Design, Monitoring and Evaluation for Peacebuilding

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Adapting to Real-World Constraints: Managing Common Challenges in the Evaluation Process

On Thursday July 24, 2014, the Peacebuidling Evaluation Consortium (PEC) and the Network for Peacebuilding Evaluation (NPE) were pleased to have hosted the Thursday Talk on "Adapting to Real-World Constraints: Managing Common Challenges in the Evaluation Process" with Mathias Kjaer, Evaluation Specialist at Social Impact.

This session deviated slightly from previous NPE Thursday Talks in both format and content. Prior to the session, participants were asked to view a video documentary of Social Impact’s mixed-method performance evaluation of the USAID “Growth with Equity in Mindanao III” (GEM-3) program implemented in conflict-affected areas in Mindanao. The session then featured a facilitated discussion regarding some of the common challenges experienced during the evaluation and how the evaluation team was able to address these. Three common challenges were highlighted, including: (1) the importance of narrowing down the list of primary evaluation questions; (2) the need to prepare contingency data collection sites given site inaccessibility; and (3) reconciling conflicting data during joint team analysis. 

About the Speaker: Mr. Kjaer is a full time Evaluation Specialist at Social Impact (SI). He has managed several of SI's priority contracts including SI's evaluation of USAID's implementation of the Paris Declaration on Aid Effectiveness; a Democracy and Governance Assessment for USAID/Georgia to inform its next five-year strategic plan; a final performance evaluation of USAID/Georgia Judicial Administration and Management Reform project; a summative evaluation for The Carter Center on the effectiveness of an Irish Aid Block Grant to support peace, elections, and human rights programming; and is currently managing a major two-year contract with USAID/CMM to evaluate its People-to-People Reconciliation portfolio and pilot test its use of Developmental Evaluation methodology. Previously, Mr. Kjaer served as SI's Business Development Manager where he was involved in over 80 proposals with USAID, MCC, DFID, AusAID, and other major international donors. He holds an MA in Conflict Resolution from Georgetown University and a BA-Honours from McGill University.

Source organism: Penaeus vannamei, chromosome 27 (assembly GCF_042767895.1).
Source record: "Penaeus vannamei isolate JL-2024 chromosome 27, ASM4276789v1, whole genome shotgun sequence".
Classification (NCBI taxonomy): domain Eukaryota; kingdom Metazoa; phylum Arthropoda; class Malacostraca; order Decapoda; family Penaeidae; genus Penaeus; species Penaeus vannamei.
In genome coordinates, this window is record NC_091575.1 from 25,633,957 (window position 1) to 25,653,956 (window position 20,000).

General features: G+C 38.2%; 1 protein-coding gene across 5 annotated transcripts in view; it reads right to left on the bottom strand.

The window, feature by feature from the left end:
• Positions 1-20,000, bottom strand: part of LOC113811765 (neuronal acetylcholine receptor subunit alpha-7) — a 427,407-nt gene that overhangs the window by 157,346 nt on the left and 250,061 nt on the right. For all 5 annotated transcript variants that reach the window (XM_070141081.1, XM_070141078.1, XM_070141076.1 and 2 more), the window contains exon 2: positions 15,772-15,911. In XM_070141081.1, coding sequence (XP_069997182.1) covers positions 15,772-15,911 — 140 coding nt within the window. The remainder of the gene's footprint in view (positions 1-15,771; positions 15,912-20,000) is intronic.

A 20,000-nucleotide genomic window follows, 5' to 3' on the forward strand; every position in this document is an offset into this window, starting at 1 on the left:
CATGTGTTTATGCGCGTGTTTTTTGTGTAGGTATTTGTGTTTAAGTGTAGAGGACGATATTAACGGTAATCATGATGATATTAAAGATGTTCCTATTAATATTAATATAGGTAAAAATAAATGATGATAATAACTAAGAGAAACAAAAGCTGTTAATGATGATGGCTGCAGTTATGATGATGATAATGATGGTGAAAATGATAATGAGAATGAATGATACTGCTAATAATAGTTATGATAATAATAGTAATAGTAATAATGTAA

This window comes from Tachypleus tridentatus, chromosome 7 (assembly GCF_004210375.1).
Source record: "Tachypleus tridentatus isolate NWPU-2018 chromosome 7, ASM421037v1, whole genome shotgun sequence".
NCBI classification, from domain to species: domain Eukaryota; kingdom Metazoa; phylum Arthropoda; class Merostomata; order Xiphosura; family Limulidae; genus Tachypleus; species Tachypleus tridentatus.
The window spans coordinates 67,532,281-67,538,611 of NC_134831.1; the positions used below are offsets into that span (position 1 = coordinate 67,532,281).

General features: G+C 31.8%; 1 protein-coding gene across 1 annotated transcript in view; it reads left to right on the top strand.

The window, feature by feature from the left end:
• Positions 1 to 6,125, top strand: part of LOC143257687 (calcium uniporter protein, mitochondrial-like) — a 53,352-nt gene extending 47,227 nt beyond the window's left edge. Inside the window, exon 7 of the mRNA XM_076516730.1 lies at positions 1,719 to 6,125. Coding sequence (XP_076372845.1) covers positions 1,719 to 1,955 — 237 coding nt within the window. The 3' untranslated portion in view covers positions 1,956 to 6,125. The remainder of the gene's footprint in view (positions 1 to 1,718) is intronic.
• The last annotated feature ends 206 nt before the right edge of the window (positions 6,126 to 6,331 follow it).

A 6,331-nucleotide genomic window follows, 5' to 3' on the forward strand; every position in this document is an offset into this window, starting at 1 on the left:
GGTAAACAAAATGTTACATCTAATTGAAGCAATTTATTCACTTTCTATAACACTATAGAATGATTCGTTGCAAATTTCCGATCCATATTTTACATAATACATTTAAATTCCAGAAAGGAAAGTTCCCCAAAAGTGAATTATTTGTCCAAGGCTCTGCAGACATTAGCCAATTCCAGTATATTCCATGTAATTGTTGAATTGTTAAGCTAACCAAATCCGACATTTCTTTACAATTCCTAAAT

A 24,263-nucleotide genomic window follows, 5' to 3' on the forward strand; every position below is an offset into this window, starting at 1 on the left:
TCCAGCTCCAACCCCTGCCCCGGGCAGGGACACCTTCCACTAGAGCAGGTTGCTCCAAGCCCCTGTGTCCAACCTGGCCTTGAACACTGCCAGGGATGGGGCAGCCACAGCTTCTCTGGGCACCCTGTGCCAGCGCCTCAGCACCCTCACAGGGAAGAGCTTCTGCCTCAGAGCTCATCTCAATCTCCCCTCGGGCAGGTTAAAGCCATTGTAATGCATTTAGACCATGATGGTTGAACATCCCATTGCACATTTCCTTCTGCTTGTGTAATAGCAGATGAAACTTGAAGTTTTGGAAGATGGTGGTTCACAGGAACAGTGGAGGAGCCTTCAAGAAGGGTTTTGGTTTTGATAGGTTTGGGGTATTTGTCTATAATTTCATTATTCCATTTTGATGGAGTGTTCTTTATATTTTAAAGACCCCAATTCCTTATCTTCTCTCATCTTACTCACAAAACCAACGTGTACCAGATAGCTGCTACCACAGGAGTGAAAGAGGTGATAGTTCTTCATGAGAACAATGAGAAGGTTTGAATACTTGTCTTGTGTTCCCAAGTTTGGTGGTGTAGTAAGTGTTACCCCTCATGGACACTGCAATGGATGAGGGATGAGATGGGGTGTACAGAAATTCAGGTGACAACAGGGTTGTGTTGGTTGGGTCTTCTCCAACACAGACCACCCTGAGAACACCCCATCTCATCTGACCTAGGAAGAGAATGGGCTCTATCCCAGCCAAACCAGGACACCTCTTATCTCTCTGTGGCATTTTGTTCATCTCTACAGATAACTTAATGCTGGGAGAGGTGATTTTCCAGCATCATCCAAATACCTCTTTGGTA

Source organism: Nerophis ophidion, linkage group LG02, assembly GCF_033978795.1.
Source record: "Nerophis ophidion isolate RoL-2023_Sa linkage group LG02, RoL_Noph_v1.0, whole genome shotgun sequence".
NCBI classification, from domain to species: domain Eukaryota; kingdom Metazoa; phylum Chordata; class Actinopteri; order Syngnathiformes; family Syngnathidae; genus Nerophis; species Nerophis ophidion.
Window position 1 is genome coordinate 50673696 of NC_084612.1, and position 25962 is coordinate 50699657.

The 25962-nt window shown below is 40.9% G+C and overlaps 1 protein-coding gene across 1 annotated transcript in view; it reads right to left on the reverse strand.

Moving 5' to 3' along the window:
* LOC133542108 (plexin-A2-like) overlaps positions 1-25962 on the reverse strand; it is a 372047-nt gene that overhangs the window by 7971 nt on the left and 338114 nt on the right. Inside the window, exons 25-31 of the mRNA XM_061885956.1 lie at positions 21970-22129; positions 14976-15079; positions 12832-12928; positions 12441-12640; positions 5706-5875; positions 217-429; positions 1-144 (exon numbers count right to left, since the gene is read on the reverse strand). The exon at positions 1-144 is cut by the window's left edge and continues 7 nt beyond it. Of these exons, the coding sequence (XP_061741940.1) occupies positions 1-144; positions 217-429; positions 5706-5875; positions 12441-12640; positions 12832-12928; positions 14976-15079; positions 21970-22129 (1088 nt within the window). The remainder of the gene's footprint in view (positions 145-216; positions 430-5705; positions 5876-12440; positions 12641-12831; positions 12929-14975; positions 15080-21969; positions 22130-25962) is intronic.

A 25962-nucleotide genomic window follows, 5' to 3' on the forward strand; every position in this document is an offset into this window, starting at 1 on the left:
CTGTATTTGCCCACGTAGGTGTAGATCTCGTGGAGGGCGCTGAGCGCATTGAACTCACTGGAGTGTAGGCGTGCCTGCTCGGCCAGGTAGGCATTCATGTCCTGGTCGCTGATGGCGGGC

View the video on GEM 3


Recording, Transcript, and Powerpoint

Read a summary of the conversation here

Review Mathias' Powerpoint here

Suggested Reading

Read the GEM 3 video brief here 

Read Social Impact's concept note on mixed methods here 

Learn more about Randomized Response Technique here


Thank you for a wonderful discussion this morning!

If you were unable to attend, please check back for a transcript of today's talk and discussion, today's powerpoint, and a recording of the entire talk. 

We were unable to respond to all of today's question during our Q&A, and hope to keep the discussion going here! Please see below for a list of questions from today: 

Matthew Simonson (attendee): Randomized response technique sounds promising.  Certainly the interviewee who flips "heads" feels safer being honest. Yet there's still a chance he/she won't answer honestly. Do we have any way to measure or quantify this?

Abelardo Rodriguez (attendee): I would like to know how the team or teams summarize their daily achievements. In the video there was some reference to note taking or analysis at the end of the day, and in your talk you mentioned, "Sundowners". Could you elaborate on how you facilitate sharing information between team members? 

Claire-Lorentz Ugo-Ike (attendee): In a situation where the communities are inaccessible and the local evaluators may not understand the purpose of the evaluation, what do you do to ensure you are still getting usable data of value? 




Hello. Matthew Kjaer's presentation was thought-provoking. I dipped into the GEM project on the Social Impact website a bit more and saw a reference to an online community new to me -- Better Evaluation -- Just wanted to pass along this resource on scholarship and practice. It's a good example of mixed support and collaboration, too, as it is funded by Rockefeller, the governments of Australia and Netherlands, inter alia. 


Thank you to all those that were able to attend the session last Thursday. I hope you enjoyed the session and that we’re able to continue our conversation both here and during future Thursday Talks! Please continue to post questions here and I’ll try to answer them as best I’m able.